Hortense Calisher, a virtuoso of the form, once called the short story "an apocalypse in a teacup." It's a definition that suits the remarkable stories published this year by three literary superstars, and two dazzling newcomers with voices so distinctive we're likely to be hearing from them again. These stories are intense, evocative delights to be devoured singly when you have only a sliver of time, or savored in batches, at leisure, on a winter weekend.
National Intelligence Director James Clapper leaves the Capitol after briefing members of Congress earlier this month. The Senate voted Friday to extend the FISA Amendments Act to 2017, granting federal agencies wide surveillance powers.
Originally published on Mon December 31, 2012 6:16 pm
The FISA Amendments Act has been approved for another five years, as the Senate voted to renew the law that grants the government wide surveillance authority. President Obama has said he intends to sign the measure, which senators approved by a 73-23 margin Friday morning. It had already won approval in the House.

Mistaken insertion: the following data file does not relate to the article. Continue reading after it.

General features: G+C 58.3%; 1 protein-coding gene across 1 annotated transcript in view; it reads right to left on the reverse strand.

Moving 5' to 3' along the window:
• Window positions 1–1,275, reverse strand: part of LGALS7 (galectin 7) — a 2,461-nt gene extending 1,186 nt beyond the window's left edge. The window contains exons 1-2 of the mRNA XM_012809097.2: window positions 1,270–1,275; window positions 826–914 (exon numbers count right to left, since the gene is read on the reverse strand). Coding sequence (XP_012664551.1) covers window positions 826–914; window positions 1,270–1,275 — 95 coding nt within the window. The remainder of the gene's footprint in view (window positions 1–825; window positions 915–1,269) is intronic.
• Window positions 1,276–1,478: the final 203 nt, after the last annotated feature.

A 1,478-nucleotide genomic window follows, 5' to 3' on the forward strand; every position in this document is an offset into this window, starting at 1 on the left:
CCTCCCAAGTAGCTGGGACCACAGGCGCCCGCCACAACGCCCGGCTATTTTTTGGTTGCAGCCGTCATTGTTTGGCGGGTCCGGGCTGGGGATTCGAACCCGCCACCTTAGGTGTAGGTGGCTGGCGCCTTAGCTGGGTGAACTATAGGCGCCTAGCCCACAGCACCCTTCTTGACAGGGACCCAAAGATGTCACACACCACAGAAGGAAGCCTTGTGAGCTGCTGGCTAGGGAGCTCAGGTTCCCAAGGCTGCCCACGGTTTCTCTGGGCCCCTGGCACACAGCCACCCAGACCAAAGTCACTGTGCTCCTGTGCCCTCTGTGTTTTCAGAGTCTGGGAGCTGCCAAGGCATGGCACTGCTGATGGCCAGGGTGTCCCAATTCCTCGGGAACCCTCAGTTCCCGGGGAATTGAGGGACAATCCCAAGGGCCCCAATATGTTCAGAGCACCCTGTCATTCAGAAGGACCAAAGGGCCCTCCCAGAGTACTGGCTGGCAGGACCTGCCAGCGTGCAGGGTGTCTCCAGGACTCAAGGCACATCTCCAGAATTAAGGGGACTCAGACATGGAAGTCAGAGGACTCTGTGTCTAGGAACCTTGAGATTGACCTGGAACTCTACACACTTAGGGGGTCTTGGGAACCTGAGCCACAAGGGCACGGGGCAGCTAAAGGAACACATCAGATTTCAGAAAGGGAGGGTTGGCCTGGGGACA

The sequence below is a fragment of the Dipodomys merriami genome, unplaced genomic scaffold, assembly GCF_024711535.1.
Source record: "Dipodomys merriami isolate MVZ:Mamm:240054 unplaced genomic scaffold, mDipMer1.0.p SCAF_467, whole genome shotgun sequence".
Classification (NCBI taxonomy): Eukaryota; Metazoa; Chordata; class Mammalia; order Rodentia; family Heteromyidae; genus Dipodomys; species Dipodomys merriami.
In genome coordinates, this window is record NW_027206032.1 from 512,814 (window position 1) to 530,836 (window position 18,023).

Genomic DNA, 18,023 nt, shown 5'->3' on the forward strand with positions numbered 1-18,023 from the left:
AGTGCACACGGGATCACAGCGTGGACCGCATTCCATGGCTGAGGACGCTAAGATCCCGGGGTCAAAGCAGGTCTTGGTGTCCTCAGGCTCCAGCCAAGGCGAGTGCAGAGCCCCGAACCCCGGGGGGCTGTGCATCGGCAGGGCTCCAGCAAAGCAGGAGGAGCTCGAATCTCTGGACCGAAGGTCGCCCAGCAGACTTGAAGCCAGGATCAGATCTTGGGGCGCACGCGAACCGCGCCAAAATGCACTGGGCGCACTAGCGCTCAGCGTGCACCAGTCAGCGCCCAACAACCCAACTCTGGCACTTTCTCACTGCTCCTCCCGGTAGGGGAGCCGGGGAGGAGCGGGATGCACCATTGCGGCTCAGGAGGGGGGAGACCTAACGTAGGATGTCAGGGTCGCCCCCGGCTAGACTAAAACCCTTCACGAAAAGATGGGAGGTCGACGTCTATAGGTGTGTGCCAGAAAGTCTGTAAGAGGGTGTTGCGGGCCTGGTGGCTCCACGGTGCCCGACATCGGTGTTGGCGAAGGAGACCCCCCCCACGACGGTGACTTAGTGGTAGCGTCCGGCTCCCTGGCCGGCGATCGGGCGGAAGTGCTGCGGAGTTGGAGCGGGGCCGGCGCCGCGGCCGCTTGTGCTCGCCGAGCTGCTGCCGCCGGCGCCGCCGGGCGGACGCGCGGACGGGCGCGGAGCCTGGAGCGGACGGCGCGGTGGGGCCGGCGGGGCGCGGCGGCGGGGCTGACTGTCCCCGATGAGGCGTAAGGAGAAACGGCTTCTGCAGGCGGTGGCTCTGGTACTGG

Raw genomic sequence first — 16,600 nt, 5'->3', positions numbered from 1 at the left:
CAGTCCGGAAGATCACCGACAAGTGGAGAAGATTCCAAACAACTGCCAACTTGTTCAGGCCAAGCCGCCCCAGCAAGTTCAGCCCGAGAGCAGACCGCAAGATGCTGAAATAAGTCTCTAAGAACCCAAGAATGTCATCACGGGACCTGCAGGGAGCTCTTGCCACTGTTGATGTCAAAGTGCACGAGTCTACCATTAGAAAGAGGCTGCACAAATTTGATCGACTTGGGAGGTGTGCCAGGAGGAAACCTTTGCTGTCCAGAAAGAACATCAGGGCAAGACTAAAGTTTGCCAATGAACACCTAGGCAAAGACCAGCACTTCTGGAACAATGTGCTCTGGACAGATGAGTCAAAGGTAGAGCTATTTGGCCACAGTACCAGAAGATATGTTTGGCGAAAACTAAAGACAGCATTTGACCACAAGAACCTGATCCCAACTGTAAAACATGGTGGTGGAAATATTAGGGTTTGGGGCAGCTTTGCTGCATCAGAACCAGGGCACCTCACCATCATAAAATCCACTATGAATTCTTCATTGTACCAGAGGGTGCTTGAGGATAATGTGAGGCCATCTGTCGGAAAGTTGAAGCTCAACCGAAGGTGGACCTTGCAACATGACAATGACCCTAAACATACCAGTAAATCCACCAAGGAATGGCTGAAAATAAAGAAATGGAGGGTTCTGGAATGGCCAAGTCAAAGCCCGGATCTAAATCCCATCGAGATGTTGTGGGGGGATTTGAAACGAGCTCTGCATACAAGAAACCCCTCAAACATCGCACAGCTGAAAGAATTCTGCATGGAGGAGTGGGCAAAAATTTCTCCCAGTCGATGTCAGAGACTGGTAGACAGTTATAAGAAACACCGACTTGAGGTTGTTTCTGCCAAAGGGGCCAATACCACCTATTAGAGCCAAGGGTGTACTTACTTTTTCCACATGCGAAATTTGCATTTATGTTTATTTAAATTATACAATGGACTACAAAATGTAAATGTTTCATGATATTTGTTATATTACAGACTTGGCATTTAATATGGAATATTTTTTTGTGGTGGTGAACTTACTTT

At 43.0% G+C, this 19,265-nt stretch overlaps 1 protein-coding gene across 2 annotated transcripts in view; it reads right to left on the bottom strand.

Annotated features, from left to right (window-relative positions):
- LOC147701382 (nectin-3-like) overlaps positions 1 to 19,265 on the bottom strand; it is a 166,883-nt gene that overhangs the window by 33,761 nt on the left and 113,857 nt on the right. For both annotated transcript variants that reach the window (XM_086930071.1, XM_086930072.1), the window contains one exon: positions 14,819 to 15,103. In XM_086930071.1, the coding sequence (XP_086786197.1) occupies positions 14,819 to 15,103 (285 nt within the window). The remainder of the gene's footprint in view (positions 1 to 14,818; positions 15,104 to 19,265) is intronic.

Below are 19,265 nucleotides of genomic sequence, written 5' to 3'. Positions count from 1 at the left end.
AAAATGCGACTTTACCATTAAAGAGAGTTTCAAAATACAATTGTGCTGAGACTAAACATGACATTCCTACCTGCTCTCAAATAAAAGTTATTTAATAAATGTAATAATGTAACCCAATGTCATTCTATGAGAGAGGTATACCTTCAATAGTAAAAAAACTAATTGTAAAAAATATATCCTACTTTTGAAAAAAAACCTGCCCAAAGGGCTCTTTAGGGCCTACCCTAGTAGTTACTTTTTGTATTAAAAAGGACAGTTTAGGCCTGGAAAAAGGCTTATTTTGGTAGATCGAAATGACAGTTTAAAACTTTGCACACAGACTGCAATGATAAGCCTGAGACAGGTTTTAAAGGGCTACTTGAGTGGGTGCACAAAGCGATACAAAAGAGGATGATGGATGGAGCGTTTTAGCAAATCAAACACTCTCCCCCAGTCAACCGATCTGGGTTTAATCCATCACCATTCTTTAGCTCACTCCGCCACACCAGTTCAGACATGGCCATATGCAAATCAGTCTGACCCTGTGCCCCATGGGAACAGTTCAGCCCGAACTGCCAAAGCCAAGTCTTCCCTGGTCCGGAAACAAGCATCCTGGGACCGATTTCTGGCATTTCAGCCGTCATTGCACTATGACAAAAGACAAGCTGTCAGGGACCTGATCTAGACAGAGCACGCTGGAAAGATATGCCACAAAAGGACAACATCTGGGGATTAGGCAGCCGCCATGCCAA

Update at 6:10 p.m. Dec. 31: Obama signs FISA extension.
The president signed the FISA extension Sunday. Our original post continues:
Originally published on Sun December 30, 2012 8:51 pm
A woman who survived a brutal gang-rape on a bus in India has died, according to reports. Earlier Friday, hospital officials in Singapore, where the 23-year-old student was being treated, had warned that her condition was worsening.
The U.S. economy was a bit of a disappointment in 2012. During the early months of the year, job creation was surprisingly strong, but by the end of the year, uncertainty about the election and the "fiscal cliff" slowed the economy's forward motion. So will 2013 look any better?
Mark Zandi of Moody's Analytics says that while Washington likely will steer us away from the fiscal cliff at the last minute, some elements of the deal will be a drag on the economy early in 2013.